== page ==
Saudi Arabia and Iran’s tussle is, however, going to take a religious/sectarian color as well. Thanks to the US’ policy of enabling and facilitating Shia militia and Iranian forces’ entry into Anbar and other Sunni-majority areas to fight Islamic State. However, given the sociological realities of the Middle East, the entry of Shia forces, be it trained militias or Irani force, the infighting is going to intensify; for, it would give the local populace a pretext to side with their Sunni compatriots, that is the ISIS, and oppose the in-coming Shia forces.
Similarly, on the geo-political level, the entry of Shia forces into Iraq would imply that the Sunni powers, such as Saudia, Qatar, UAE, would be gradually left out of the picture, propelling them to increase their support for the ISIS because of the latter’s “Sunni” character. In other words, the threat to the ascendancy of Sunni players such as Gulf States, will simply increase both the scale and intensity of violence rapidly, with the various local factions open to be manipulated as armed proxies. Such a situation would most probably push Iraq back to 2007 like scenario when, on the surface, a struggle between insurgents and the United States was going on, however, the real fight was happening in parallel, as the minority Sunnis started to intensively resist the Shia government in Iraq. Furthermore, such a situation would also resonate political crisis that preceded Sunni-Shia street fighting. The solution to the problem was supposedly the Anbar Awakening, which ultimately led to an understanding which stipulated that the Shias would grant them (the Sunnis) a substantive share in power. However, the promise was thrown away in the basket of history, as was expected, and the fighting broke out.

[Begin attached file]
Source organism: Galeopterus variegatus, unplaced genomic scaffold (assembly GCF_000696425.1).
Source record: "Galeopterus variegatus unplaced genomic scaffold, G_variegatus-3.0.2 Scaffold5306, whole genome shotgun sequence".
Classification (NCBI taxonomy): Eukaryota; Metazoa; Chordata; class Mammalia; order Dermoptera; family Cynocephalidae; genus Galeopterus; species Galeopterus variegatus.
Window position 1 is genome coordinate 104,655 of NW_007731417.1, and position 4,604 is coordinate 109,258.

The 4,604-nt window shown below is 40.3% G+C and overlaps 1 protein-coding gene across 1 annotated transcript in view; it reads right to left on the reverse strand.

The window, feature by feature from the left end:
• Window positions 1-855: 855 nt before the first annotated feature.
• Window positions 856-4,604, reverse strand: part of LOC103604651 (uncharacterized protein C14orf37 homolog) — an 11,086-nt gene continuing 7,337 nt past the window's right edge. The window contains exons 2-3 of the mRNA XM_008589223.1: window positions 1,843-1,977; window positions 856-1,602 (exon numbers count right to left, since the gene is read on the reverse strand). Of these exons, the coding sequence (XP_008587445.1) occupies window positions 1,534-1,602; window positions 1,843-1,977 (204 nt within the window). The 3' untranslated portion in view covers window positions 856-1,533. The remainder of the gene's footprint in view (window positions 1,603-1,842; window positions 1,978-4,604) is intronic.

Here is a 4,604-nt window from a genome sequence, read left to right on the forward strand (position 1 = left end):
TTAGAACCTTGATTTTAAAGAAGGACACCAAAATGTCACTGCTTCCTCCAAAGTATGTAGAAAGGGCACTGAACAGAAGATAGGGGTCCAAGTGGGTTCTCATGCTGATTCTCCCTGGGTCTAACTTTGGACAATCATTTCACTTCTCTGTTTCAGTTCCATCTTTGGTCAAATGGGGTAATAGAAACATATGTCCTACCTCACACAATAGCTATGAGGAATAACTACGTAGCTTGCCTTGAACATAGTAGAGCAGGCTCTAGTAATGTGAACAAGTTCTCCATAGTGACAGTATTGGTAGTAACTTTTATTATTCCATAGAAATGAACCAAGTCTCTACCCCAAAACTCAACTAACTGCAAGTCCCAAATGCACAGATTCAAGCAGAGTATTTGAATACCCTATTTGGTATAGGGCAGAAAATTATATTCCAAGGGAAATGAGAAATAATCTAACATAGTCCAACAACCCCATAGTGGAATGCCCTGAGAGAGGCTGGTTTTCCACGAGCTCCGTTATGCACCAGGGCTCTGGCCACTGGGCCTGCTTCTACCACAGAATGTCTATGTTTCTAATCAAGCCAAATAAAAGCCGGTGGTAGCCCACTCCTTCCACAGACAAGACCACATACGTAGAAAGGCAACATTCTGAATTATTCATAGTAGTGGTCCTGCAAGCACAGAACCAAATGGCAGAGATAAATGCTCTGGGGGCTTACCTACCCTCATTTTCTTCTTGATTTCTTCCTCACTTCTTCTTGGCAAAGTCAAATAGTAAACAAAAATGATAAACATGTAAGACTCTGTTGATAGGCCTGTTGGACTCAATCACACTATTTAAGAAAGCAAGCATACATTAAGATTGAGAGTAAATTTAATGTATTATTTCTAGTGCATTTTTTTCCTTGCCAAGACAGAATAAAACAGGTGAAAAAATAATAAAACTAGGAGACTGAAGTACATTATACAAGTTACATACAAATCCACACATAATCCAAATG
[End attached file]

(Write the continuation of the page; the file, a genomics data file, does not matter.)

If such a scenario occurs, which is most likely to occur given the sociological tensions existing in Iraq specifically and the Middle East generally, Iran and its allies are going to be pitched in a long term battle against Saudia and its allies. Whether or not they would espouse ideological reasons for their fight, people on the grounds of Iraq will be guided by their religious-cum-sectarian predispositions—hence, an entrenched sectarian warfare. With Iran and Saudi Arabia engaged in such a warfare as argued for here, the US would find itself in the ideal position to manoeuvre and manipulate the oil rich region not only for ensuring interrupted supply of oil to the West but also for battling its strategic competitors—-Russia and China—in Asia, rather than in Europe. If this plan works out for the US, it would certainly place her in such a position as to secure an ‘uncontested’ global hegemony’—the original objective of the US’ grand strategy for the twenty-first century. Notwithstanding the US’ strategic calculations, it is quite obvious that the plan to involve Iran implies not a solution to the on-going war, but an extension of it on a wider scale; and, the US clearly stands to gain much from it.
Salman Rafi Sheikh, research-analyst of International Relations and Pakistan’s foreign and domestic affairs, exclusively for the online magazine “New Eastern Outlook”.